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Amazon's tax arrangement in Luxembourg may have run foul of European Union (EU) rules by giving it an unfair advantage over its competitors, regulators said on Friday.
The U.S. online retailer is being investigated for its tax arrangements in Luxembourg alongside three other companies including Starbucks. The tiny European state – at 999 square miles it's smaller than the U.S. state of Rhode Island -- has come under intense scrutiny for its tax regime and disproportionately large financial industry. Luxembourg's gross domestic product per person comes in at 83,400 euros – the EU average is 25,000 euros.
The European Commission opened up its investigation last year and it focuses on a tax deal struck by Luxembourg and Amazon in 2003 and whether it is in violation of EU state aid rules by letting Amazon pay extremely low tax through its business structure.
"The Commission has no indication at this stage that the contested measure can be considered compatible with the internal market," it said in a 23-page document on its preliminary findings.
The move highlights the crackdown on tax avoidance in the 28-nation bloc, a topic that has been high on the agenda for policymakers. Further fuel was added to the fire when documents released last year showed hundreds of favourable tax deals were made under the tenure of the current Commission president Jean-Claude Juncker.
Luxembourg denies that it has done anything wrong.
"Luxembourg is confident that the allegations of State aid in this case are unsubstantiated and that it will be able to convince the Commission in due time of the legitimacy of the tax ruling and that no selective advantage has been granted," the government said in a statement.
Amazon also said it has not received any special deal from the grand duchy.
"Amazon has received no special tax treatment from Luxembourg—we are subject to the same tax laws as other companies operating here," a spokesperson said in a statement.
The Commission questioned whether Luxembourg had properly assessed what Amazon would be required to pay in tax as it approved a deal in 11 days, which the regulators deemed a "very short period of time".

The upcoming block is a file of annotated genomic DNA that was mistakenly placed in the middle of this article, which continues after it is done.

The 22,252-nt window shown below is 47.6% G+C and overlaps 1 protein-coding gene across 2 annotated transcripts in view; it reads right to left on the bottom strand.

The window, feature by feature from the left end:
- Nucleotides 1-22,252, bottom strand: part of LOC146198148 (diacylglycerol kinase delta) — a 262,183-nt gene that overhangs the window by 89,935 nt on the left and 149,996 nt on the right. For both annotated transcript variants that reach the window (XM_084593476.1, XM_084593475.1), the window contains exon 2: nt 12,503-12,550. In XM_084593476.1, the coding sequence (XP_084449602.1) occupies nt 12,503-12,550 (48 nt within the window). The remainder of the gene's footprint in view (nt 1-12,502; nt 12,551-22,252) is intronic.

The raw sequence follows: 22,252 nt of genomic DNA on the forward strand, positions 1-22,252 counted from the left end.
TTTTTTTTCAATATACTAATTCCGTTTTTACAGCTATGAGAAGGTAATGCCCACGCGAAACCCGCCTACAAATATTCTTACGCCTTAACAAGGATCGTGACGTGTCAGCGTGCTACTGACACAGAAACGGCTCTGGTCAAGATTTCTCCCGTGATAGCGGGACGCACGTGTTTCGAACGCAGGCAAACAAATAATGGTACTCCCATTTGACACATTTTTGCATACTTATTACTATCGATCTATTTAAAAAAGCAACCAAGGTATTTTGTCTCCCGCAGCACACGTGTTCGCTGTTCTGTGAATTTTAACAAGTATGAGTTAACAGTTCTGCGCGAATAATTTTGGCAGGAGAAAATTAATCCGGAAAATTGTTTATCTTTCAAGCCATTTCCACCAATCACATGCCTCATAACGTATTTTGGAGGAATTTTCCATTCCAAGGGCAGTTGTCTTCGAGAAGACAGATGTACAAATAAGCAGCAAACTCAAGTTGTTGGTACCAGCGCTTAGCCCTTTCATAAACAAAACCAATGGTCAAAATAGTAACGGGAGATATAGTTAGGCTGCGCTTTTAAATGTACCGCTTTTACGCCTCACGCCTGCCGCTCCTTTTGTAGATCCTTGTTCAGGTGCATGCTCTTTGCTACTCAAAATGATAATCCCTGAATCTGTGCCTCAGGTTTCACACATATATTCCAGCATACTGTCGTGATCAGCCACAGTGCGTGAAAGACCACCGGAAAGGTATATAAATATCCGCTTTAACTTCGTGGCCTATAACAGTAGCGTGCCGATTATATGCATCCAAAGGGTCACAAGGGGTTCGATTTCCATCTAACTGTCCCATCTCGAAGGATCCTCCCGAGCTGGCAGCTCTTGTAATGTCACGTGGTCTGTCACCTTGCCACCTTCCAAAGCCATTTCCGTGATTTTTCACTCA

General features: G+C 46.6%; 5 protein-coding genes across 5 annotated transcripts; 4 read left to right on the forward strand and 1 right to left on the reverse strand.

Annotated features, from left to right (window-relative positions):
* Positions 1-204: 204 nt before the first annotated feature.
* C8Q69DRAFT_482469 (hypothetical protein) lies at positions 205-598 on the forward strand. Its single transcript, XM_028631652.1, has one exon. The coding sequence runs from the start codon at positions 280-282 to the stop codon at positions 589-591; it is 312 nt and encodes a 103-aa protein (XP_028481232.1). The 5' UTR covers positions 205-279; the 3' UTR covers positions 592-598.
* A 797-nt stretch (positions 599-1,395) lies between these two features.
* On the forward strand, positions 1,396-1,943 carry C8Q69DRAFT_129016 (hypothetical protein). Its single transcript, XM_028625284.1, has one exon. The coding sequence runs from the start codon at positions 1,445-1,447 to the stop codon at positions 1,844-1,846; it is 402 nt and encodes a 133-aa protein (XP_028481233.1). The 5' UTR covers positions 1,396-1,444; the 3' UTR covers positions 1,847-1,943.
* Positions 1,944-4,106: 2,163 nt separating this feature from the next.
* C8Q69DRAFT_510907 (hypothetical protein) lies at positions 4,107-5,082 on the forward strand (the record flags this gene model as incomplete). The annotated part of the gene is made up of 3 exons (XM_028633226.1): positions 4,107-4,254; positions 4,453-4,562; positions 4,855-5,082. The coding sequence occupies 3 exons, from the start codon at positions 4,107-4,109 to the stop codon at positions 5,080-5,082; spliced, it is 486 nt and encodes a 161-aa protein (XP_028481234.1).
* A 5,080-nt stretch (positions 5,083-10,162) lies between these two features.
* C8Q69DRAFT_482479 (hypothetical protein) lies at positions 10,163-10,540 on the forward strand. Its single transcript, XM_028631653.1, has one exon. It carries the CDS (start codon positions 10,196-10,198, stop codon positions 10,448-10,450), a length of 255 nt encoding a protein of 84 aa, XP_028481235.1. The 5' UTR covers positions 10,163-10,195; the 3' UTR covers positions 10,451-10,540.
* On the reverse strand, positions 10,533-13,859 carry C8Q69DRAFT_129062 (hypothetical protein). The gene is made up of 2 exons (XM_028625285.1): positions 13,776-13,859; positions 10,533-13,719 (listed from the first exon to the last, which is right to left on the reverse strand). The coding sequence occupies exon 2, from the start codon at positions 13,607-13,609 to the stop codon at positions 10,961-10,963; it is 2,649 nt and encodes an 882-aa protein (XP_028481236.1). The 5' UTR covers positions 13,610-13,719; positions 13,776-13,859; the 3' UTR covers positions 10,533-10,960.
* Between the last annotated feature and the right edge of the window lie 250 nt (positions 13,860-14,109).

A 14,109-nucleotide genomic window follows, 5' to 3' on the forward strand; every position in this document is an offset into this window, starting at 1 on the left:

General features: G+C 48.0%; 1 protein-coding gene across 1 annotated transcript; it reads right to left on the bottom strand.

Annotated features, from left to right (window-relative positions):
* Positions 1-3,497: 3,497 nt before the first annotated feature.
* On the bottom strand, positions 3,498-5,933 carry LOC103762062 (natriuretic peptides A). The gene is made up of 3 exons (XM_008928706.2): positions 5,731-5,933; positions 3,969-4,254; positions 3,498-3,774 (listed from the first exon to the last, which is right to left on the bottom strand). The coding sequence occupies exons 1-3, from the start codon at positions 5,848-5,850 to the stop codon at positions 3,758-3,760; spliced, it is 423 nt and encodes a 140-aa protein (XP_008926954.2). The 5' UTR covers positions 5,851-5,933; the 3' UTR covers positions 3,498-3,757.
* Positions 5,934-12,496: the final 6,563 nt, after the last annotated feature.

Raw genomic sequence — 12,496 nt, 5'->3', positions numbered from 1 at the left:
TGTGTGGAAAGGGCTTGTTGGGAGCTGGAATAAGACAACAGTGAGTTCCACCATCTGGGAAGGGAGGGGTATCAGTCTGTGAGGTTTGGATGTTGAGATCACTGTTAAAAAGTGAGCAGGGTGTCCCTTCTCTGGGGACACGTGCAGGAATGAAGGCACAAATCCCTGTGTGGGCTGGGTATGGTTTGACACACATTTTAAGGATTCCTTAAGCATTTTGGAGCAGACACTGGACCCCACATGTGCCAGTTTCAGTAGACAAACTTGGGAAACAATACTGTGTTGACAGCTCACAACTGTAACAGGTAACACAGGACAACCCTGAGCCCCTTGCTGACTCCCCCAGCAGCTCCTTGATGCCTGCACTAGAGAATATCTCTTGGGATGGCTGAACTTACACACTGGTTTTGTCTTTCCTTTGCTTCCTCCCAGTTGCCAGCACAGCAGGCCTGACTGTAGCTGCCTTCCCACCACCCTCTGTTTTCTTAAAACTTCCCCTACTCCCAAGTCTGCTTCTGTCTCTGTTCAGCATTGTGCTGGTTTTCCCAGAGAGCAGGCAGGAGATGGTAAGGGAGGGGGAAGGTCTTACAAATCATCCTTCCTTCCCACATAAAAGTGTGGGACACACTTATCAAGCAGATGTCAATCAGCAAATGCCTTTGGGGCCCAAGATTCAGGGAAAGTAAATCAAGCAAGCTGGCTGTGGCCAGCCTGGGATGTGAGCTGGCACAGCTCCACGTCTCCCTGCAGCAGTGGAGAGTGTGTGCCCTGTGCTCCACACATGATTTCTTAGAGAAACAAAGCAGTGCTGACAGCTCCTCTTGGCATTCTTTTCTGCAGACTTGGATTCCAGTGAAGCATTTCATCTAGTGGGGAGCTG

At the center of the investigation is so-called transfer pricing that Amazon is accused of deploying. This involves subsidiaries of one company selling goods to each other in order to shift profit and therefore move the tax base to pay a lower rate.
The Commission looked at fee paid between Amazon's European head office, Amazon EU Sarl, to another Luxembourg-based subsidiary, which owns the Seattle-based firm's intellectual property for its websites. This subsidiary known as Amazon Europe Holding Technologies SCS, did not have to pay Luxembourg or U.S. corporate tax. The payment therefore essentially reduces the ecommerce giant's tax liabilities.
The EU document laid bare Amazon's complex European operating structure and raised concerns about how royalty payments are made and the way that Amazon's tax liabilities are calculated.
Amazon paid between 4-6 percent tax on Amazon EU Sarl's operating expenses. Apple and Starbucks paid more than double this, according to the Commission, who added that Amazon's rate seems "relatively low".
Interested parties now have several weeks to respond to the report and hand over any requested documents to the European Commission before the final ruling is made.